1. Exploring my current local area.
Mr Story and I are currently renting a flat, in between finding a more permanent flat, in South London. I equate London to a whole collection of towns linked up together – you can know one area, or ‘town’ extremely well, but plonked in another, and you have no idea which way is up, down, sideways or, more importantly, how to get home. I’m currently finding my way around Walworth, and finding out how it slots in next to Camberwell, Kennington, Oval, Vauxhall, Borough, Brixton and all these places that I may have visited once, but I’m lost to find a route through together. Then, on Saturday, I spotted a link on the Londonist website, to a walk from just nearby, around the area, so Mr Story and I went along and joined it. We walked through estates built to be the future utopias, past a Henry Moore sculpture, passed local fetes, past squats of the famous and Britain’s first council house. We were shown where the chartists, Poll Tax protesters and students all met to begin their protests, where the gallows stood, and how, in an overlap in time, you could have caught the tube to see the final hanging that took place there. A woman told us about the subterranean rivers of London, about the beautifully named Effra, and how it’s flooding is now blamed on burst water mains, it’s existence denied. We were told about the pleasure gardens at Vauxhall, and MPs catching the ferry across in the evening, to spend their nights ballooning, eating, drinking and talking walks along the ‘dark path’, before being transported back across the river in time for the start of the morning session. I love these walks. I try to find them in the cities that I visit, because they always give you a sense of a city that you can’t get in any other way – walking it’s streets with an expert, often an enthusiastic volunteer, telling you about it’s nooks and crannies.
This one reminded me of how much I love London, and how I’d forgotten if you scrape away at the surface, there’s history teaming beneath. That was one of the things I loved about studying Shakespeare here, as a student – living in his city, and that of his audience. The book 1599 is a brilliant way to understand London then, and it’s impact on the plays he wrote.
It’s made me more determined to see more of the city as a tourist – not as a Madame Tussauds and Leicester Square tourist – but to actively find out more about it’s history.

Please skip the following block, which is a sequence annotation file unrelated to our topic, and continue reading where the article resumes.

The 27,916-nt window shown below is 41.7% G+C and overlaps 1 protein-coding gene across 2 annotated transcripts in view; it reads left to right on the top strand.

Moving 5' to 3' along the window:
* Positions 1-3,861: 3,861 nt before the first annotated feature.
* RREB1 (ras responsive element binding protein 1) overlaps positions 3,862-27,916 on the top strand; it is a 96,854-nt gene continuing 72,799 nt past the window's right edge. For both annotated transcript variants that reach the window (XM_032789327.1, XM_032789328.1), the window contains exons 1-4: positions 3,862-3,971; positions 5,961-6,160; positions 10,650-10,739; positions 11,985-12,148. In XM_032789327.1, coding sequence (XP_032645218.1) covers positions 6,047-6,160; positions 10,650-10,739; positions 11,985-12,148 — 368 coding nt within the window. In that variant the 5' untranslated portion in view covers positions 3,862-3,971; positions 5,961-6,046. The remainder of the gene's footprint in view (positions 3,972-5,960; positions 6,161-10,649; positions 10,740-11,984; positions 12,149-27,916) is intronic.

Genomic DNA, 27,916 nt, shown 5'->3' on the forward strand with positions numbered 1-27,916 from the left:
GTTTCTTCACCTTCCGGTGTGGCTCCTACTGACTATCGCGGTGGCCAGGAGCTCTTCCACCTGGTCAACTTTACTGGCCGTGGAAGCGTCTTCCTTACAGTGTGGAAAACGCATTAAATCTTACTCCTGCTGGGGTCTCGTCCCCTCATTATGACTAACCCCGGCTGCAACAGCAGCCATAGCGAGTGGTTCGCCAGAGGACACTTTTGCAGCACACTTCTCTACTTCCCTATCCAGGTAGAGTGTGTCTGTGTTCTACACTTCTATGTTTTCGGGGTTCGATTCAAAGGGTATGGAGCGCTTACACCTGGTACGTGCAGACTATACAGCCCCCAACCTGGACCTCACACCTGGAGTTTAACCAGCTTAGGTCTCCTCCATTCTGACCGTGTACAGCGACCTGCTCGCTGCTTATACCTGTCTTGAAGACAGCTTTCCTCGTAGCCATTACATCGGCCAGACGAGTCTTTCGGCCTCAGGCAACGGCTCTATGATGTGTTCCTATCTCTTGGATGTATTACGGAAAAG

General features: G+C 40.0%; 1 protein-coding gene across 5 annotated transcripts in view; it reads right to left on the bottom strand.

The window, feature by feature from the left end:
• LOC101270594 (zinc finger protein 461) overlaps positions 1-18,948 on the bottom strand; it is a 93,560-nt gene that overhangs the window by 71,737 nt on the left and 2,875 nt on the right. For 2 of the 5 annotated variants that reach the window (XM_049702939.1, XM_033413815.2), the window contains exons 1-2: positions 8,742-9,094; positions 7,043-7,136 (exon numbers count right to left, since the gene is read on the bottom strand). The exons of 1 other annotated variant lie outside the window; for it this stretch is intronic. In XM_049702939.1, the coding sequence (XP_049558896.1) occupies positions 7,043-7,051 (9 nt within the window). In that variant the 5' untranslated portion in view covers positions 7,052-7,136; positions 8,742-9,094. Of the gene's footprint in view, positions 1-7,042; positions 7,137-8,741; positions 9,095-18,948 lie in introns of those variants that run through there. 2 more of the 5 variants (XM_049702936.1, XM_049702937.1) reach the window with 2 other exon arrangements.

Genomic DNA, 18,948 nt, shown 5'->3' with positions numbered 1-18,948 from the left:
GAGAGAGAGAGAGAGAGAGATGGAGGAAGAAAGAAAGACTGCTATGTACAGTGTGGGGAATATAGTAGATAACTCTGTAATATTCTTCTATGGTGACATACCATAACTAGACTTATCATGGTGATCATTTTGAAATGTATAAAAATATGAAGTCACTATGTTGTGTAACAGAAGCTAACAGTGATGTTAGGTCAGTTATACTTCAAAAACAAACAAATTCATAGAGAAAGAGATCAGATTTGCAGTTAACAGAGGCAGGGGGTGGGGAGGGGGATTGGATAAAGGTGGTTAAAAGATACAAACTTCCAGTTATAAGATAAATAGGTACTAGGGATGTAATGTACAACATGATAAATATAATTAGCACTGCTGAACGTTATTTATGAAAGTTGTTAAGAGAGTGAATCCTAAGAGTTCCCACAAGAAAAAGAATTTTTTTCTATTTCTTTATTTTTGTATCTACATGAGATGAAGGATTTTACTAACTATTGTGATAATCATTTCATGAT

2. Eating an Indian feast.
On Sunday, Mr Story made the last of his recipe boxes from The Spicery. I bought him a three month subscription (i.e. three boxes with recipes and spices included), and we chose the Indian Vegetarian boxes. If I know you in real life, expect this as a present – it’s amazing! I thought it would be tasty, but regular curries. Not at all – each meal has three or four elements, some including pickles, dahls, curries, flat breads, rices, bhajis, spiced coleslaws…and they’re all incredibly tasty. We got an added extra recipe for Kati Rolls, which I loved. It’s suitable even for someone with advanced curry skills – the range of dishes will ensure that they’ll be cooking something new. It’s a brilliant way of having a fresh and tastier alternative to a take-away – you end up with a selection of complimentary dishes that you wouldn’t have thought of making. It’s main downside is that you can’t recreate them. The recipe is there, but doesn’t provide details of the spicing – just ready mixed bags of spice. This, presumably, is to protect the recipes, and a good sales technique. Mr Story is going to sign up again for another set of recipes.
3. Meeting my new (first and only!) nephew.
While I was standing in Kennington Park, listening to a talk about the gallows, I got a message from Big Sis, to say that my new nephew had arrived! Very exciting! We took advantage of Bank Holiday Monday, to arrive with his first birthday cake and ingredients for lunch, in return for cuddles and the chance to marvel at his tininess and excellent cuteness, his first tufty head of hair, before it starts falling out, and his wrinkly newness. There are very very few chances in life to meet someone just a few days old, and I’m so glad we were able to. Apparently the chocolate fudge birthday cake is a pretty good addition to a house with a new addition too! Photos by Mr Story.
4. Putting Together a Free Guide on ‘How to Include Your Story in Your Wedding’
After talking to a lot of brides and grooms at the Chosen Wedding Fair, I really wanted to put something together about the easy ways to get their story at the heart of their wedding. It’s often something that includes guests at the wedding, so people get excited and ‘aww’-y (definitely a word!) about seeing the relationship all laid out. If you’d like to sign up to receive the free download of ideas, of Seven Wonderful Ways, then click here, and it will get emailed straight over to you.
5. Shaking a plastic bottle filled with chickpeas!
Last year, I managed to catch the last event at the Round House Spoken Word Festival – a battle of epic proportions, fought valiantly with some amazing poetry, in a boxing ring. Through that I found out about the Bang Said the Gun poetry group and their regular Thursday night slot, in a pub. I finally managed to make it there last night. It was brilliant. In a room decorated with black boards and white splashy painting, small tables, and a few scattered glow sticks, we showed our appreciation for the poets by shaking plastic bottles of chickpeas, which is more fun and more effective than you can imagine. The room came together as we aimed to hit a balloon from one end to another, listened to the words of Salena Godden and Deanna Rodger among others, commiserated with those who couldn’t find their words, and cheered on those who took on the open mic. Highly recommended.